Colloidal active matter are systems of hundreds of microscopic particles driven out-of-equilibrium by external fields. They display non-trivial spontaneous collective organisation into static and dynamic patterns that can be controlled by the driving field. This happens on scales orders of magnitude larger than the individual particle size. All known examples of colloidal active matter are either submerged in a liquid solvent or at a liquid-gas interface. The current understanding is that the wealth of the collective response comes from the competition of the driving forces, collisions and hydrodynamics. In gaseous carrier media hydrodynamics is negligible and does not contribute to the competition of forces. We show in a pilot experiment a first known example where colloidal microparticles display distinct collective motion in a gaseous carrier medium. This is a fundamental physics knowledge gap that this project aims to fill.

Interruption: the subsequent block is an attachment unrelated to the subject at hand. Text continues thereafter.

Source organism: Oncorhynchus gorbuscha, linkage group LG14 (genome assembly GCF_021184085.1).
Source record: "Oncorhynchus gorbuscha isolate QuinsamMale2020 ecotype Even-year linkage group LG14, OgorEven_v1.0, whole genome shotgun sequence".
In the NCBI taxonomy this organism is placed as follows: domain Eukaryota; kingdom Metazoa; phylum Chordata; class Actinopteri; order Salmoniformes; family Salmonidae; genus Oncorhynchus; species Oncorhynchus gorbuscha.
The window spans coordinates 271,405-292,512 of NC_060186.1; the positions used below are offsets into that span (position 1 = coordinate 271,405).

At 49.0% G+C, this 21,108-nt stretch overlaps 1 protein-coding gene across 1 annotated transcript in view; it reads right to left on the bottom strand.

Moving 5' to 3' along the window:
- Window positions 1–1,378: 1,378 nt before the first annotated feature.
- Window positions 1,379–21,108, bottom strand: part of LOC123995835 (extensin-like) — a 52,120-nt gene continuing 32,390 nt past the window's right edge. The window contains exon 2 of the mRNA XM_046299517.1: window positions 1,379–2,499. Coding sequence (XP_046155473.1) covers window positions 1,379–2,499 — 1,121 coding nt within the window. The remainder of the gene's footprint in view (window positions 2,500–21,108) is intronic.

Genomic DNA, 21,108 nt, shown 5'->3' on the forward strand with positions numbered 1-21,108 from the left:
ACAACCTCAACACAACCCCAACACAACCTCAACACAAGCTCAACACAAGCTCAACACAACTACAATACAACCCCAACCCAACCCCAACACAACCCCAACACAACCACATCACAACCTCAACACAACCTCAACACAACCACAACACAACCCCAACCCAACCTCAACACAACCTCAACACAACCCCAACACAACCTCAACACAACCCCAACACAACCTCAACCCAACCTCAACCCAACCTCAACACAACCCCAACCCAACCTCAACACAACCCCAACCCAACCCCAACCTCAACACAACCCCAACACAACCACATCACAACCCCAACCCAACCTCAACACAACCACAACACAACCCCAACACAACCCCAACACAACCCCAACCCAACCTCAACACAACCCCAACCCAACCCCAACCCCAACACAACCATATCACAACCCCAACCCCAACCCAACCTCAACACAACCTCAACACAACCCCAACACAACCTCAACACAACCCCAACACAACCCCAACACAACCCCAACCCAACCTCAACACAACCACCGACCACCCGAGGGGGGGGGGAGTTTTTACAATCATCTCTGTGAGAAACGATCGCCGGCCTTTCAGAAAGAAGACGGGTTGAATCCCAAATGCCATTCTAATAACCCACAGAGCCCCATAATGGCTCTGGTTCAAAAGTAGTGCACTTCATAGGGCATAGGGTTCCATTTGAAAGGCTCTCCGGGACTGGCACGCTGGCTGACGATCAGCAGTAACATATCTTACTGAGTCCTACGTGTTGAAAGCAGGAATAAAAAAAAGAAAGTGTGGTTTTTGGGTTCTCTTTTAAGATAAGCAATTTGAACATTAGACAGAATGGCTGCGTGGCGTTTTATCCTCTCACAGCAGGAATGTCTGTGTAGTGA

In the course of the project we will explore the parameter space of this sistem. We will use iron-cobalt microparticles with a permanent magnetic moment that can be tuned by the ratio of iron and cobalt to determine how it affects the collective response. Independently, we will employ silica coating strategies to change the surface roughness. In the pilot experiment we already identified two distinct collective responses: spikes and dispersed. We will perform experiments to show that the dispersed phase is effective at mixing the gaseous carrier medium. We will complement the experimental work with molecular dynamics based simulations. The success of this project will eliminate the knowledge gap of active matter physics in gaseous carrier media, enabling design rules for novel applications based on active matter principles.
Some past successful publications of magnetic active matter experiments (see Supplementary Electronic Information for videos)